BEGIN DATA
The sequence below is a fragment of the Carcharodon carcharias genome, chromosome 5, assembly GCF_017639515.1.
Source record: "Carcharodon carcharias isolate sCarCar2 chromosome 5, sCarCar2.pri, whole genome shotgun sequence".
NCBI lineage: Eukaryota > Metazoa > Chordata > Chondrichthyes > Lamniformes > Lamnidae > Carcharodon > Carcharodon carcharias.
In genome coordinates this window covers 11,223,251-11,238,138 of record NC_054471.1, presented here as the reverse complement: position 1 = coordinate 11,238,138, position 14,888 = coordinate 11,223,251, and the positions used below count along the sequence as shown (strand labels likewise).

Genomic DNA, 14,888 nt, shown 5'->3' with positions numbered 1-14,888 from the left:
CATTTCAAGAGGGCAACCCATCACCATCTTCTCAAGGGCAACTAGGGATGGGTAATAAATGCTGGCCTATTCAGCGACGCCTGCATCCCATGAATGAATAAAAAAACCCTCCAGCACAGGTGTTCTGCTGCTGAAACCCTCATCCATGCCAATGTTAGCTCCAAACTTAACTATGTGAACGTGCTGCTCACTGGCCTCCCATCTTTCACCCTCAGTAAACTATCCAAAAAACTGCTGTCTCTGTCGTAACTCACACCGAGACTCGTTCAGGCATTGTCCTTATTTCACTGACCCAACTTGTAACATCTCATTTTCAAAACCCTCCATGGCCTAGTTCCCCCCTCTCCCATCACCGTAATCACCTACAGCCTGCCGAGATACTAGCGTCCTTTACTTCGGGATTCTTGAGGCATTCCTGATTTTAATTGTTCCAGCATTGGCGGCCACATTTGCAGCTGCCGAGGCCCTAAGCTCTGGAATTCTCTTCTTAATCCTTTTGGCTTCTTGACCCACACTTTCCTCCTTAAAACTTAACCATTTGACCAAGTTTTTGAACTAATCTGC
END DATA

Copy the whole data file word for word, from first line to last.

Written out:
The sequence below is a fragment of the Carcharodon carcharias genome, chromosome 5, assembly GCF_017639515.1.
Source record: "Carcharodon carcharias isolate sCarCar2 chromosome 5, sCarCar2.pri, whole genome shotgun sequence".
NCBI lineage: Eukaryota > Metazoa > Chordata > Chondrichthyes > Lamniformes > Lamnidae > Carcharodon > Carcharodon carcharias.
In genome coordinates this window covers 11,223,251-11,238,138 of record NC_054471.1, presented here as the reverse complement: position 1 = coordinate 11,238,138, position 14,888 = coordinate 11,223,251, and the positions used below count along the sequence as shown (strand labels likewise).

Genomic DNA, 14,888 nt, shown 5'->3' with positions numbered 1-14,888 from the left:
CATTTCAAGAGGGCAACCCATCACCATCTTCTCAAGGGCAACTAGGGATGGGTAATAAATGCTGGCCTATTCAGCGACGCCTGCATCCCATGAATGAATAAAAAAACCCTCCAGCACAGGTGTTCTGCTGCTGAAACCCTCATCCATGCCAATGTTAGCTCCAAACTTAACTATGTGAACGTGCTGCTCACTGGCCTCCCATCTTTCACCCTCAGTAAACTATCCAAAAAACTGCTGTCTCTGTCGTAACTCACACCGAGACTCGTTCAGGCATTGTCCTTATTTCACTGACCCAACTTGTAACATCTCATTTTCAAAACCCTCCATGGCCTAGTTCCCCCCTCTCCCATCACCGTAATCACCTACAGCCTGCCGAGATACTAGCGTCCTTTACTTCGGGATTCTTGAGGCATTCCTGATTTTAATTGTTCCAGCATTGGCGGCCACATTTGCAGCTGCCGAGGCCCTAAGCTCTGGAATTCTCTTCTTAATCCTTTTGGCTTCTTGACCCACACTTTCCTCCTTAAAACTTAACCATTTGACCAAGTTTTTGAACTAATCTGC